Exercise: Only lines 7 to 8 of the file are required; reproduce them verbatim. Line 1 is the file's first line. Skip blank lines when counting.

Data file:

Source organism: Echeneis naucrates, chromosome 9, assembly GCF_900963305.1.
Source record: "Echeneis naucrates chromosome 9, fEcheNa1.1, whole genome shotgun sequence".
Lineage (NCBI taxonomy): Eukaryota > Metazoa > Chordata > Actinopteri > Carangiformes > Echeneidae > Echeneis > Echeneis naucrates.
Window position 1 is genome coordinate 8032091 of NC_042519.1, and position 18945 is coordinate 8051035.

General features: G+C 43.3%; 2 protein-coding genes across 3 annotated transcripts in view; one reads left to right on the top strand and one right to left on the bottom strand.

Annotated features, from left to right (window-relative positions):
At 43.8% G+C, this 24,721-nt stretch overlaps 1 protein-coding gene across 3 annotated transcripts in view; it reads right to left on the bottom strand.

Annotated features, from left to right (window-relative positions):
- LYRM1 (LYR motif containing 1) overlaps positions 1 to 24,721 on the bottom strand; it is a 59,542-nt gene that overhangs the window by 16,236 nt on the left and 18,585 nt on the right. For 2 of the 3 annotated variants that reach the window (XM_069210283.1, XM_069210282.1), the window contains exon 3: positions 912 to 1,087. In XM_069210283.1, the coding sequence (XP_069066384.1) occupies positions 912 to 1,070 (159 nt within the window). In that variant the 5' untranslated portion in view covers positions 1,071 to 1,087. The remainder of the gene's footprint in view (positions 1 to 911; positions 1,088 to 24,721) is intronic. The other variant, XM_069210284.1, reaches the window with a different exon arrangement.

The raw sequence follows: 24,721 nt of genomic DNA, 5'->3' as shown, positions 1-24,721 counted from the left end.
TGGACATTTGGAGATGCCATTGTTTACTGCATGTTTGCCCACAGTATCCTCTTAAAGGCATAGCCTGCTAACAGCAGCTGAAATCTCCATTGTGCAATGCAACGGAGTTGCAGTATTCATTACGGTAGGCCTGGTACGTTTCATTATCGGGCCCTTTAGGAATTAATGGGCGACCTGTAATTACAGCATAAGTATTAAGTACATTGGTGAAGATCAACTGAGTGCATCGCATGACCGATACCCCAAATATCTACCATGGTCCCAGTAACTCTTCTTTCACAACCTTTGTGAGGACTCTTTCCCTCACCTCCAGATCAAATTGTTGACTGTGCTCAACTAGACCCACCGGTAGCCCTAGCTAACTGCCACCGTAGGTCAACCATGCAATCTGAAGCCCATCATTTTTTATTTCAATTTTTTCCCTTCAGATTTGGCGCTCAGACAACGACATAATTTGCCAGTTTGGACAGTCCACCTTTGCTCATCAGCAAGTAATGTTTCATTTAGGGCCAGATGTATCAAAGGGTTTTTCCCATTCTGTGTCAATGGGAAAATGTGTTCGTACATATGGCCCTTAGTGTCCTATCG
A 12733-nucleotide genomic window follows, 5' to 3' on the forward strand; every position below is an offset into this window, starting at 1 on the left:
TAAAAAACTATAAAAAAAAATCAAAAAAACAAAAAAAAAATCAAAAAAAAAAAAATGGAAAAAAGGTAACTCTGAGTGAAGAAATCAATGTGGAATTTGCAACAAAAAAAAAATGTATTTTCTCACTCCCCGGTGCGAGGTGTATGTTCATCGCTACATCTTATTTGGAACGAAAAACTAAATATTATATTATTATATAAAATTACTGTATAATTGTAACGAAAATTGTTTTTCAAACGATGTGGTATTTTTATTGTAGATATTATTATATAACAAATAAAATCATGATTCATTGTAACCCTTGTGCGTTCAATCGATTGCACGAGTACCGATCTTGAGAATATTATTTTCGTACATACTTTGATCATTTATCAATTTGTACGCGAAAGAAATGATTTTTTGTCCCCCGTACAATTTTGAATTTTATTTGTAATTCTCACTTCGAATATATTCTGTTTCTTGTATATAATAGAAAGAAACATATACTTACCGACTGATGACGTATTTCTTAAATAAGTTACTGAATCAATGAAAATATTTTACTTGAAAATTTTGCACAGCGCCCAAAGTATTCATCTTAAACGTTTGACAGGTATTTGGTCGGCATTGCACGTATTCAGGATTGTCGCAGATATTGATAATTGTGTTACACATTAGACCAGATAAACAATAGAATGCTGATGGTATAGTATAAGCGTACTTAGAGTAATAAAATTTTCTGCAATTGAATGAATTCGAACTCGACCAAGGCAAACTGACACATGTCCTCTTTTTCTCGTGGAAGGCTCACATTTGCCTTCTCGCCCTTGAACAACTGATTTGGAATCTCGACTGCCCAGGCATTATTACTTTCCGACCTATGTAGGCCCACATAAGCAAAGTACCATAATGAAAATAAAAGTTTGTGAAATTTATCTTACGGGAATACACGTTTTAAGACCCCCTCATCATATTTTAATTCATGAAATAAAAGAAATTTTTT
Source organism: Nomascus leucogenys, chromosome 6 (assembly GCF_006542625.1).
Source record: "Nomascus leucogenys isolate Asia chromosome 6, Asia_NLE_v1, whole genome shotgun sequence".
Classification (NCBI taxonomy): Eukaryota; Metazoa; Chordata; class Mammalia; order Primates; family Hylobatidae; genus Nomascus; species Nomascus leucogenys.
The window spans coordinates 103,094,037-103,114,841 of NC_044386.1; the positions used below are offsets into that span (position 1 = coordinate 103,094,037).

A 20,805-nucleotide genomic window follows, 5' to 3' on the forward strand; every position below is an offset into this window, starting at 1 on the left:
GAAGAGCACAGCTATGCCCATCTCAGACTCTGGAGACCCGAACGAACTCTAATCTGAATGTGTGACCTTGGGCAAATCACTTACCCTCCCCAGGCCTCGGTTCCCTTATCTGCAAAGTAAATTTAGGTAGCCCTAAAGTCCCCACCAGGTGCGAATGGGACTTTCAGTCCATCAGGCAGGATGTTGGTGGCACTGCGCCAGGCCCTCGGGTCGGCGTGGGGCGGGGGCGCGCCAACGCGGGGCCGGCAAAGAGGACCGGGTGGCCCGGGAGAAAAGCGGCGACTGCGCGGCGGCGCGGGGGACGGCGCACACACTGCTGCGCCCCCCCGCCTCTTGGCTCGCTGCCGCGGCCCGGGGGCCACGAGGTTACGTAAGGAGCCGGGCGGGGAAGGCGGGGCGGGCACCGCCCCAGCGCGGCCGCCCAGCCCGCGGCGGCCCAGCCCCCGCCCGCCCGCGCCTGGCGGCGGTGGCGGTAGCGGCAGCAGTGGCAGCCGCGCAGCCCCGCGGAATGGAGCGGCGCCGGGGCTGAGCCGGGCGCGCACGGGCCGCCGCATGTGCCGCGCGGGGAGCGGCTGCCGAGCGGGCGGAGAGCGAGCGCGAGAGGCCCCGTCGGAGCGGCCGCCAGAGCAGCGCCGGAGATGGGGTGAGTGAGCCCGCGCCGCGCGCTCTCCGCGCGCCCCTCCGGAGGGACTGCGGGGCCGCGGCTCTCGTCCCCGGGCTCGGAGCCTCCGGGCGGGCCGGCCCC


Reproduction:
At 43.8% G+C, this 24,721-nt stretch overlaps 1 protein-coding gene across 3 annotated transcripts in view; it reads right to left on the bottom strand.

Annotated features, from left to right (window-relative positions):